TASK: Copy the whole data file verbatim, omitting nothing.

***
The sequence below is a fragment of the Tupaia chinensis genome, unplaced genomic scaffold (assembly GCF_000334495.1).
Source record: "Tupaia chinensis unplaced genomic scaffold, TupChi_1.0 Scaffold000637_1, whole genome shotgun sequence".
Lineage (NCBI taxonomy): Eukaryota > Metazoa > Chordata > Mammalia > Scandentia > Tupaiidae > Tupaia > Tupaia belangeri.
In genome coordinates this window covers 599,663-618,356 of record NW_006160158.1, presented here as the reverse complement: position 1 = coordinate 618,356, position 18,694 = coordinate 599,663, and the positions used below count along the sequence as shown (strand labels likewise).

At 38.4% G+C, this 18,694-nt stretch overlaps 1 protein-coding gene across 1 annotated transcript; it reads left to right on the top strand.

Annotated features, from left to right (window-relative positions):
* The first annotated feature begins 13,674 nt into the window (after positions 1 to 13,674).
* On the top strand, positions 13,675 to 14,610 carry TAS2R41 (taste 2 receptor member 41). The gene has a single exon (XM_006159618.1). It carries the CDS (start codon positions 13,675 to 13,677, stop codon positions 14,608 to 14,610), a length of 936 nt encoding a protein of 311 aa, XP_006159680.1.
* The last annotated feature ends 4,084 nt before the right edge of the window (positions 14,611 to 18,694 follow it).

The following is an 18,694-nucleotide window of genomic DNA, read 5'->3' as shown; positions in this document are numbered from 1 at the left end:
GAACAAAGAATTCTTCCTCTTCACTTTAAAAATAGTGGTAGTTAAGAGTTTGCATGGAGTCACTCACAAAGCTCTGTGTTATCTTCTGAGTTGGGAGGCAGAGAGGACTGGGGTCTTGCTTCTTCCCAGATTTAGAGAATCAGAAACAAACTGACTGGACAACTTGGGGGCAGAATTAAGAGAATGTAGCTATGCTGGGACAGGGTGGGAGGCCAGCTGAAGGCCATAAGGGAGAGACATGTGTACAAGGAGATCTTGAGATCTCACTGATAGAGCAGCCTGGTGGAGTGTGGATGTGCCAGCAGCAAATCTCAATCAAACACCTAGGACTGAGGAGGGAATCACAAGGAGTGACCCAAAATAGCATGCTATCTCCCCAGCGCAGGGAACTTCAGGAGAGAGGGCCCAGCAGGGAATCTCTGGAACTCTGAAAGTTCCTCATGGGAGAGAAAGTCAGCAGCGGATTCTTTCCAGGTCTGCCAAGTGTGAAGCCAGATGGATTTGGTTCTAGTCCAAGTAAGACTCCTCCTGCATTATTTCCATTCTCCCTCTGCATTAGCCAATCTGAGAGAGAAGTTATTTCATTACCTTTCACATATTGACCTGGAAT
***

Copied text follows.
The sequence below is a fragment of the Tupaia chinensis genome, unplaced genomic scaffold (assembly GCF_000334495.1).
Source record: "Tupaia chinensis unplaced genomic scaffold, TupChi_1.0 Scaffold000637_1, whole genome shotgun sequence".
Lineage (NCBI taxonomy): Eukaryota > Metazoa > Chordata > Mammalia > Scandentia > Tupaiidae > Tupaia > Tupaia belangeri.
In genome coordinates this window covers 599,663-618,356 of record NW_006160158.1, presented here as the reverse complement: position 1 = coordinate 618,356, position 18,694 = coordinate 599,663, and the positions used below count along the sequence as shown (strand labels likewise).

At 38.4% G+C, this 18,694-nt stretch overlaps 1 protein-coding gene across 1 annotated transcript; it reads left to right on the top strand.

Annotated features, from left to right (window-relative positions):
* The first annotated feature begins 13,674 nt into the window (after positions 1 to 13,674).
* On the top strand, positions 13,675 to 14,610 carry TAS2R41 (taste 2 receptor member 41). The gene has a single exon (XM_006159618.1). It carries the CDS (start codon positions 13,675 to 13,677, stop codon positions 14,608 to 14,610), a length of 936 nt encoding a protein of 311 aa, XP_006159680.1.
* The last annotated feature ends 4,084 nt before the right edge of the window (positions 14,611 to 18,694 follow it).

The following is an 18,694-nucleotide window of genomic DNA, read 5'->3' as shown; positions in this document are numbered from 1 at the left end:
GAACAAAGAATTCTTCCTCTTCACTTTAAAAATAGTGGTAGTTAAGAGTTTGCATGGAGTCACTCACAAAGCTCTGTGTTATCTTCTGAGTTGGGAGGCAGAGAGGACTGGGGTCTTGCTTCTTCCCAGATTTAGAGAATCAGAAACAAACTGACTGGACAACTTGGGGGCAGAATTAAGAGAATGTAGCTATGCTGGGACAGGGTGGGAGGCCAGCTGAAGGCCATAAGGGAGAGACATGTGTACAAGGAGATCTTGAGATCTCACTGATAGAGCAGCCTGGTGGAGTGTGGATGTGCCAGCAGCAAATCTCAATCAAACACCTAGGACTGAGGAGGGAATCACAAGGAGTGACCCAAAATAGCATGCTATCTCCCCAGCGCAGGGAACTTCAGGAGAGAGGGCCCAGCAGGGAATCTCTGGAACTCTGAAAGTTCCTCATGGGAGAGAAAGTCAGCAGCGGATTCTTTCCAGGTCTGCCAAGTGTGAAGCCAGATGGATTTGGTTCTAGTCCAAGTAAGACTCCTCCTGCATTATTTCCATTCTCCCTCTGCATTAGCCAATCTGAGAGAGAAGTTATTTCATTACCTTTCACATATTGACCTGGAAT